My experience in Ethiopia has taught me that how the people of Addis Ababa see Ethiopia is often from a much different perspective than how those in other ethnic groups living outside Addis Ababa especially those not Amhara see the country. This creation of a capital identity group versus a regional identity group plays a role in understanding the current Ethiopian conflict. The different perception of an Ethiopian identity creates an ideological conflict that is difficult to overcome.
I have lived in Ethiopia since 2012 functioning as an academic neurosurgeon training students, neurosurgical residents, fellows, acting as an advisor, as well as doing intense research on the scourge of neural tube defects. Initially I lived in Addis Ababa, the nations capital, then in Dessie in the Amhara region and then since 2015 in the capital of the Tigray region, Mekelle. When I moved away from Addis Ababa, still for many weekends I would travel to Addis Ababa to see patients and also do consulting for NGO development, business interests, and government health concerns. In both Amhara regions and the Tigray region I made trips to the countryside rural areas to meet with the rural people to try to understand how they live and what contributed to the incidence of neural tube defects for which I helped create research sites throughout Tigray and recently trying to establish in Oromia which was interrupted by the war.
The creation of monarchial command center
Addis Ababa is a relatively new city. Although there was some settlement there by the Oromia who called it Finfinne its urbanization began when the Ethiopian Amharic Emperor, Menelik II, moved there in the late 19th century to create a more centralized command post to control his domain that extended much farther south then northern Ethiopia. As has been well written about about the capitals of many developing countries, Addis which is the short term used by locals, became more cosmopolitan then other areas. A large influx of Amhara gradually moved into what had previously been Oromia. They encouraged the development of educational institutions, commerce, diplomatic interaction, and modernization of the city which rapidly outpaced that of the other areas of Ethiopia.
Immigration from many regional states to Addis Ababa blends into a city identity
Immigrants from every region of Ethiopia came seeking work and opportunity they could not find in the countryside. Whereas in the countryside, which makes up the largest percentage of a rural population in the world among countries, lived a life less cosmopolitan and urban. While inter-ethnic marriage became very common in Addis it rarely happened and is often shunned in the countryside. The everyday language and identity in the countryside is the local one whereas in Addis those who were born and raised there identify themselves commonly as from Addis Ababa adopting Amharic as their main language and the Addis identity. They transform from their local ethnic culture to the Addis culture in one generation.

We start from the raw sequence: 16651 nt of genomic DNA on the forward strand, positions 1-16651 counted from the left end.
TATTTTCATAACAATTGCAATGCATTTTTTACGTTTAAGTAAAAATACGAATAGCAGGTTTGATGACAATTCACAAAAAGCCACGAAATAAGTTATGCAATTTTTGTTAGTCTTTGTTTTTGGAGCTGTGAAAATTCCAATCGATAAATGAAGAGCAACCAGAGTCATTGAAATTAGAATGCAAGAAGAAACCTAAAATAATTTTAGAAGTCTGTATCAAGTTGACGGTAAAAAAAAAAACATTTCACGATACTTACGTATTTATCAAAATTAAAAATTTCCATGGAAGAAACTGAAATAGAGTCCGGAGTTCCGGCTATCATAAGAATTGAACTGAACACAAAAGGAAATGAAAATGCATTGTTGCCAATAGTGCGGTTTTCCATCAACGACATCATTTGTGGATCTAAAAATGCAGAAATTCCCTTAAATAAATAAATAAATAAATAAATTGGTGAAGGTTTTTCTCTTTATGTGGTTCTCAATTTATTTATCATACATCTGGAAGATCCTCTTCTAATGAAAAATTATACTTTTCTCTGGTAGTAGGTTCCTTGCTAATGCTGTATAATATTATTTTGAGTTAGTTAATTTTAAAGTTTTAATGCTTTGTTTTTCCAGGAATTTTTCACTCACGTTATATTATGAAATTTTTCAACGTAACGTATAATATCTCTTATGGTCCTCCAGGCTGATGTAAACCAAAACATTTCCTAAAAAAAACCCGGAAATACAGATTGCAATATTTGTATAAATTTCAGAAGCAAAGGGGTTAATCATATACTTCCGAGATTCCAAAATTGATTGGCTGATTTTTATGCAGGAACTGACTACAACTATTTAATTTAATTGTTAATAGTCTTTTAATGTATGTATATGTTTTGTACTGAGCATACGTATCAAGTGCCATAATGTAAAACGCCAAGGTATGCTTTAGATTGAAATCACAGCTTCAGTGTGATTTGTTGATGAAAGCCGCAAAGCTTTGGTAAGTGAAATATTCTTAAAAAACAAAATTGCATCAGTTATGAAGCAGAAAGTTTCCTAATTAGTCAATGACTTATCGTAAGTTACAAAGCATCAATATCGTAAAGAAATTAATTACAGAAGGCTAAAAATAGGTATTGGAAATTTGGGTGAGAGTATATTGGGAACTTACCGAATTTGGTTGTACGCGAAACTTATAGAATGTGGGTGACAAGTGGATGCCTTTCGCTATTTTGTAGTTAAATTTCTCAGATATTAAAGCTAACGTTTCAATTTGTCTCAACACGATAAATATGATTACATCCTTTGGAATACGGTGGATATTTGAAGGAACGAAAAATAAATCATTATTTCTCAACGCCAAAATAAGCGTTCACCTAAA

The current generation who was born in raised in Addis Ababa or went to university in Addis Ababa is more likely to accept the idea of a national identity to Ethiopia which makes a very small percentage of total Ethiopian population. Many have never been to the countryside and cannot relate to it other than it was where their ancestors grew up. This division of identity and experience no doubt plays a role in what is happening in Ethiopia today.
Those living in Addis Ababa have been raised with and most easily accept the idea of single Ethiopia identity predicted by such western social writers such as Levine. On the other hand researchers who spent time in the country side such as Young see Ethiopia as an empire of differing nations prone to recurring conflict.
The autonomy of the regional states and regional educational development empowers regional identity
Since the post Derg era began all the regional state capitals have had universities built. Although initially they were staffed by mostly Amhara faculty that is giving way to more regional ethnic faculty. Many of these faculty have had to chance to study abroad or least cooperate with international institutions.
Over the past several decades thirty-three universities have been built in the many different regions of Ethiopia. Whereas the center of intellectual development was in Addis and primarily dominated by Amhara now there is a new spring of ideas and identity perceptions arising in each region. Thus new growth of regionalism is a strong counter to centralized Addis Ababa identity which promotes one national identity. Instead of all regional leaders going through a transformational experience of living in Addis Ababa for a time during their education that may alter their identity they are now being educated in regional universities by increasing regionally trained faculty and influenced by regionally experienced elders of the community.